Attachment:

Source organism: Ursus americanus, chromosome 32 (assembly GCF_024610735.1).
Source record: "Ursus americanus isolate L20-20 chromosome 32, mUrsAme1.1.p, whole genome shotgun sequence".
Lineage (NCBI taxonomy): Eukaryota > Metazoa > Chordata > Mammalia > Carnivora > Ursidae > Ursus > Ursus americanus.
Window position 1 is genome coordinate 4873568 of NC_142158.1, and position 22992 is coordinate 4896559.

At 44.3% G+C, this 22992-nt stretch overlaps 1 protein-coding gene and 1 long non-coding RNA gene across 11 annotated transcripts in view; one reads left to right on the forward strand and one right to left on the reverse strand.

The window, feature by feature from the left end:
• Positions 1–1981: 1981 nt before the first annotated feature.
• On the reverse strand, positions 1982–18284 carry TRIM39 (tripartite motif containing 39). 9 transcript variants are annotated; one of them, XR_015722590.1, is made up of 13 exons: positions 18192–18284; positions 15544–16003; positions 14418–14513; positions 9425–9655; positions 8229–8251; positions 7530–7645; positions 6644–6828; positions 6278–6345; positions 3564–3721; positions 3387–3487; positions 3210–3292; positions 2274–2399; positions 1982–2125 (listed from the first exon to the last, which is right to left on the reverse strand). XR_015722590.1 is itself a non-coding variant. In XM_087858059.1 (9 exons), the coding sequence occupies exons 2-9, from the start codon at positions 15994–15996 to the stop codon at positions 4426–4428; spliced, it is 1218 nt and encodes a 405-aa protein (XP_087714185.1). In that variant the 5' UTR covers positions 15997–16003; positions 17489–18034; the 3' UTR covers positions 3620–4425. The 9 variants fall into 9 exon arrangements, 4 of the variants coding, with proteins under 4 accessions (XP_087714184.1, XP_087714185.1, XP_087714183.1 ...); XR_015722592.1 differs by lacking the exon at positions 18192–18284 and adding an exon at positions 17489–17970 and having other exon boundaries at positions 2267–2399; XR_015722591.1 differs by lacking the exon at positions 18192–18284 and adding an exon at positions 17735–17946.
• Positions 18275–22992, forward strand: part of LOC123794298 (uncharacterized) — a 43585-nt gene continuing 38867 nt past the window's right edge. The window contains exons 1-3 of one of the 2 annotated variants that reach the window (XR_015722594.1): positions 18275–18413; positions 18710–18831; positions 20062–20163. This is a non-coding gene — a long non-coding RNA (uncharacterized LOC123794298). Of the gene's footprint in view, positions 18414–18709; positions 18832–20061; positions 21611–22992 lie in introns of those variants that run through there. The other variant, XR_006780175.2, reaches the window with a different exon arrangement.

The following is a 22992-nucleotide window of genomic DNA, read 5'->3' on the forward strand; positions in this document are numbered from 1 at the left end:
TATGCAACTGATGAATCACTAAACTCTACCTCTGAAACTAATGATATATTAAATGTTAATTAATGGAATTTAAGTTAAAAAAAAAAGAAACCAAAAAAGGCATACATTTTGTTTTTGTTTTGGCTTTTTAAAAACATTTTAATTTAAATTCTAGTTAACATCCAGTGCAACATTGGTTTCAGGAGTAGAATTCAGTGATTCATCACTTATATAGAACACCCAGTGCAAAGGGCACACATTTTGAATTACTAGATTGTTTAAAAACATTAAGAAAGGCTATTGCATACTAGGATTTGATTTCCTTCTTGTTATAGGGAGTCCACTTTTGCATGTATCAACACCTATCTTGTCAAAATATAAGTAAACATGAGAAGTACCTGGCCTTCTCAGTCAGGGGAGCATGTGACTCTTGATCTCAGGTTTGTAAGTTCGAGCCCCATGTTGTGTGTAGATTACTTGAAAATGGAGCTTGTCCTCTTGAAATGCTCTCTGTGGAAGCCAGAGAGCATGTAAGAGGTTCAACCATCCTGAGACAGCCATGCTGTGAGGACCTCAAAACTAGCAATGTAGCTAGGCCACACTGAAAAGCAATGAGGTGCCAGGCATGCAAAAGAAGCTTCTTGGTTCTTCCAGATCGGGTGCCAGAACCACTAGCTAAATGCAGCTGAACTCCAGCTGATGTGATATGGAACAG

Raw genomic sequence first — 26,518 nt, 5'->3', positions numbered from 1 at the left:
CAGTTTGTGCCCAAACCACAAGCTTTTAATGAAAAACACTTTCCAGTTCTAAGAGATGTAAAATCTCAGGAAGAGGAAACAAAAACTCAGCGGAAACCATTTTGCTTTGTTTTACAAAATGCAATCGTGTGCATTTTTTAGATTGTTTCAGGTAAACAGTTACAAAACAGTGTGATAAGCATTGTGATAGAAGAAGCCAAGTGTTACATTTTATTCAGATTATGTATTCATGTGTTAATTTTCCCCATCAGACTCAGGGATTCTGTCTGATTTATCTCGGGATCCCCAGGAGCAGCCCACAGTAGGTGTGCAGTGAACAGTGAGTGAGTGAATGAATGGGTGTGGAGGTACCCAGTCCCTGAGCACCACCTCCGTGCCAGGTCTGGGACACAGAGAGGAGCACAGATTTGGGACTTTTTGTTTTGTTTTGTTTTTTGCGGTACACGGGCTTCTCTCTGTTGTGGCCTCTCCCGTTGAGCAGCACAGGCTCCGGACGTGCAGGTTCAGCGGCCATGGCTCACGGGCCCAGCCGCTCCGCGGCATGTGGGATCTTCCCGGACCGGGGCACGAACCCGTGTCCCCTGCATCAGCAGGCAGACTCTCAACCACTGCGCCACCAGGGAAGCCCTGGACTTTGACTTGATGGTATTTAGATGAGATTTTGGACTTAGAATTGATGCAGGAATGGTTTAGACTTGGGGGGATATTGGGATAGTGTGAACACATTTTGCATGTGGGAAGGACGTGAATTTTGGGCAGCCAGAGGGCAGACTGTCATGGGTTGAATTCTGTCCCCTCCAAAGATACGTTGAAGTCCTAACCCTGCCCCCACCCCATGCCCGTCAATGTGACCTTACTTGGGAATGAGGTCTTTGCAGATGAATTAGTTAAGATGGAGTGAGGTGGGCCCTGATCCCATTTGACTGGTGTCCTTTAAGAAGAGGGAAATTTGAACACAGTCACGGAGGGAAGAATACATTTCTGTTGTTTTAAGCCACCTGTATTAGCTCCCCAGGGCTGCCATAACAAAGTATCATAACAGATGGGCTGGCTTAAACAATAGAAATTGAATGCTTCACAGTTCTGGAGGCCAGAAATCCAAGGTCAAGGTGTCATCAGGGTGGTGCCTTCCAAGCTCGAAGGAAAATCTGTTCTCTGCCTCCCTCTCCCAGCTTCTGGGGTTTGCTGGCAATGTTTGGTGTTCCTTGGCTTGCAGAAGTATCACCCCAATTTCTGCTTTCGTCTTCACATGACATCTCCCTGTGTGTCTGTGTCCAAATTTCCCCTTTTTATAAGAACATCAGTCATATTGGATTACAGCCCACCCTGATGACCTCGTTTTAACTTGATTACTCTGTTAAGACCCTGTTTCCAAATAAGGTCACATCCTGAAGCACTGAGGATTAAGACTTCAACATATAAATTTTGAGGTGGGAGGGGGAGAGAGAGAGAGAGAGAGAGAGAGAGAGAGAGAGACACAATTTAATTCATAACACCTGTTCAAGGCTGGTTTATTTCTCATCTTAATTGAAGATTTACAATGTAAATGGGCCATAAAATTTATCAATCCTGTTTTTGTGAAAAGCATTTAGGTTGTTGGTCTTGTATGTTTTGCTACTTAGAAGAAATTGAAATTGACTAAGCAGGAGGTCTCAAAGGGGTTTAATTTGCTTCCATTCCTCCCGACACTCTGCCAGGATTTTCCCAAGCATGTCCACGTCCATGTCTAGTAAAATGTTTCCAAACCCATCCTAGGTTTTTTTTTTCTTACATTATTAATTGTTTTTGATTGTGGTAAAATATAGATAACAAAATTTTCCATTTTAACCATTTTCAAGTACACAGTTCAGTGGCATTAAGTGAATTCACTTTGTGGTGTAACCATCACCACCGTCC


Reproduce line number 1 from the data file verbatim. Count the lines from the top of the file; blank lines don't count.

Source organism: Ursus americanus, chromosome 32 (assembly GCF_024610735.1).